(Note, we’re using home values from September through November 2012 rather than year to date values in all these charts. We feel this reflects current conditions more accurately, since values were substantially lower at the beginning of 2012.)

Luxury Northern Neighborhoods. Go pretty much anywhere north of California Street and you will find yourself in the stratosphere. Whether it’s Sea Cliff, the Heights (Presidio and Pacific) or the Hills (Telegraph and Russian), this band of presitige neighborhoods has come back with a vengeance this year, with values now up 18 to 20% over the market bottom in 2010. Absolute prices (as opposed to per square foot) are now at new all-time highs.

South Beach Condos. Head south-east to high-rise condo central and the story is pretty much the same, with prices up 15 to 18 percent off their lows. South Beach and Yerba Buena high-rises boast some of the most spectacular views in the city — and you’ll pay for them.

Noe Valley and Surrounds. Back towards San Francisco’s geographic heart, Noe Valley has seen an exceptional turnaround in prices, with homes now selling for more than they did prior to the crash in 2007/2008. The average sales price of a home may be $1.66 million, but expect to pay well over $2 million for one with bells and whistles.

Bernal Heights. A perennial “up and comer,” this eclectic neighborhood kitty-corner from Noe Valley actually saw prices fall slower than more expensive parts of the city. They didn’t reach bottom until 2011. Now, they’ve come roaring back, with prices up 19% and very close to their previous 2007 peak.

A Winter Cooling Trend? Prices and sales volume typically fall during the winter months, especially at the higher end of the market as those who can afford to take off on vacation do so. It’s actually not a bad time to be out looking to buy for that very reason — less competition. This year, however, available inventory is so low that we are predicting a relatively busy winter season.

For charts and tables on even more neighborhoods, read the complete newsletter here.

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December Newsletter: SF Neighborhood Values

San Francisco Neighborhood Values

December 2012

The general market dynamics in November were little changed from October, so for a different perspective, below are long-term trends in average sales prices and average dollar-per-square-foot values in a variety of areas around the city. The last sales period assessed on the charts is made up of the three months September through November; the neighborhoods chosen were picked for their high volume of sales for the property type being tracked — generally speaking, the greater the volume of sales, the more reliable the statistics.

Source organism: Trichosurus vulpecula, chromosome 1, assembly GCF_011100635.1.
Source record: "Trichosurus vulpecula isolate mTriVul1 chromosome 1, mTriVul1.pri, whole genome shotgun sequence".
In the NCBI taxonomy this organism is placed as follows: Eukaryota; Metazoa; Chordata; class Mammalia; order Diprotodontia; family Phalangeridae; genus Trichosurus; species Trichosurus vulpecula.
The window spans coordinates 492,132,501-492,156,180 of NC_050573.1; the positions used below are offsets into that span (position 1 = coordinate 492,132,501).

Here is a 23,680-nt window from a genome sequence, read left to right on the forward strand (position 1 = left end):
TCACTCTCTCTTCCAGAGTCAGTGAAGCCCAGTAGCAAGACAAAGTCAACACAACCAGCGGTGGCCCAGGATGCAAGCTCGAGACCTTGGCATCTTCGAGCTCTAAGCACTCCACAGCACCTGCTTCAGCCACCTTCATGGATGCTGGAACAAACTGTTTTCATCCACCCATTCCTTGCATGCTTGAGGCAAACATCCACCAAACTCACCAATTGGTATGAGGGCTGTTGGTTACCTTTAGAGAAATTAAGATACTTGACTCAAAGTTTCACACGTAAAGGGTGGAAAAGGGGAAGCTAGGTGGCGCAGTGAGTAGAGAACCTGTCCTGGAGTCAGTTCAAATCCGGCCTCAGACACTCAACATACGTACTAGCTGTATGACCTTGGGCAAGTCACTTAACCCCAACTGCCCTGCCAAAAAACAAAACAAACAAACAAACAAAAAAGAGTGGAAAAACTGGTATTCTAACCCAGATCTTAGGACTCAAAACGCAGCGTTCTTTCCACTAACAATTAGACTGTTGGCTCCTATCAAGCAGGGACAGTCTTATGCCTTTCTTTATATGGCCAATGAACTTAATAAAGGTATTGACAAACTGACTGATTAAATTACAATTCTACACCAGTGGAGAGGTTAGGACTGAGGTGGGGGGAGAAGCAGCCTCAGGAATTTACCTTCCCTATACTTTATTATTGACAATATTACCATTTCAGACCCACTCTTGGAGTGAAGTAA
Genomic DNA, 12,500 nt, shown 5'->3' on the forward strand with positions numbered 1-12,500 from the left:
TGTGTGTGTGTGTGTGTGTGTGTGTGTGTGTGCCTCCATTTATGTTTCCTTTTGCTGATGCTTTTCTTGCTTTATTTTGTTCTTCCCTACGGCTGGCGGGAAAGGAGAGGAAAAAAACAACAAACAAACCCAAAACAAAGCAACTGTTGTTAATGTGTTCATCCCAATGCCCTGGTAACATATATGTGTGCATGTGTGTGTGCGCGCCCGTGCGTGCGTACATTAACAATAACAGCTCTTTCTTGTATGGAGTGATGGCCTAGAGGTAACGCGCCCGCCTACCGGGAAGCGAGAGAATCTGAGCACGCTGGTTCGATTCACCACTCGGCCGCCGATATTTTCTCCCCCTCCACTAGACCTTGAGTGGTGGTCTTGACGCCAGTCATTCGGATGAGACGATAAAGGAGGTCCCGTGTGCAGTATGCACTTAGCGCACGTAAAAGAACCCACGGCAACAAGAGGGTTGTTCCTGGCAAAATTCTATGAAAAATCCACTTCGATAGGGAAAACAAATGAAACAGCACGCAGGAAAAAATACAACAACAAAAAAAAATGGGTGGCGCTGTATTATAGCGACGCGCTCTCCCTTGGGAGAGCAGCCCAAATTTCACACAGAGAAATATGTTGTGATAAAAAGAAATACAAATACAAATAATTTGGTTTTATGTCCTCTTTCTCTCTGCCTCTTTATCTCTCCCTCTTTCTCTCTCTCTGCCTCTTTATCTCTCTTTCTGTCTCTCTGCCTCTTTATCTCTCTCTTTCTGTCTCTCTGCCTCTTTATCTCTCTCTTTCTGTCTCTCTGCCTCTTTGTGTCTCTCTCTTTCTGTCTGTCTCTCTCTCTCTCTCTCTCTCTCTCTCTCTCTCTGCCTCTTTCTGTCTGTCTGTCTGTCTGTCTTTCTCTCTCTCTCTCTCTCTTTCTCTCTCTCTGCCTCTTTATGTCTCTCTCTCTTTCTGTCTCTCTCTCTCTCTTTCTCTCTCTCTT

Pretty much all areas of San Francisco are now showing the same general trend line, a distinct and substantial recovery in values, though some neighborhoods began their recovery earlier in the year and have seen greater increases year to date.

If you’d like to review the overall real estate market dynamics of San Francisco — months supply of inventory, days on market, the number of new listings coming on market, percentage of listings accepting offers, and so on — these can be found online here: SF December Market Report


Inner & Central Richmond House Values
House sales here over the past three months had an average sales price of $1,186,000 at an average of $575 per square foot. Compared to 2011, those figures reflect a 13% to 14% increase.


Central & Outer Sunset & Parkside
This table shows the changes in average sales price and dollar per square foot since 1995. One can also see that the average size of the houses sold can fluctuate (which will affect the average sales price). Distressed home sales are in rapid decline here, as they are throughout the city. The average dollar per square foot is up about 9% since 2011.
Chart


Bernal Heights House Values
With an average sales price of $896,000 and a distressed home market that has basically disappeared, the Bernal Heights averages are up about 19% from the bottom of the market in 2011. And getting very close to the previous peak in values in 2007.
Numbers Table


Noe & Eureka Valley House Values
Average house sales price in this extremely hot market area was $1,665,000 in the past 3 months, which is actually higher than previous peak values in 2008. However, we’ll have to wait to see what occurs over the longer trend since seasonality is one of the factors in prices. Average dollar per square foot is still somewhat below the 2008 peak.
Chart


Noe, Eureka & Cole Valleys: Condo Values
Condo values in these highly sought after Upper-Market neighborhoods have followed a similar trajectory. The average condo sales price here over the past 3 months was $1,000,000.
Numbers Table


Prestige Northern Neighborhoods
The most expensive area for houses in San Francisco is in the northern band of old-prestige neighborhoods running from Telegraph Hill in the east to Sea Cliff in the west. As the luxury market has rebounded in a big way in 2012, we’ve seen increases in value in the 18% to 20% range since the market bottom in 2010.


South Beach – Yerba Buena Condo Values
The greater South Beach area has seen a rebound in condo values in the 15% to 20% range. This area has some of the most expensive condos in the city, many featuring spectacular views.
Numbers Table


Pacific Heights-Marina Condo Values
At $1,235,000, the average condo sales price in the neighborhoods of Pacific & Presidio Heights, Cow Hollow and the Marina is now back up to the previous peak-value level of 2008. While the condos in South Beach have all been built in the last 15 years or so, condos in these older prestige neighborhoods are in buildings typically built 70 – 100 years ago.


Portola & Mission Terrace House Values
The southern-most neighborhoods of San Francisco were those hit hardest by the distressed sale crisis. But the distressed property market is rapidly dwindling here and prices have been rebounding dramatically in the past 6 months. The recovery here started a step behind the recoveries in the most affluent neighborhoods, but is now accelerating rapidly.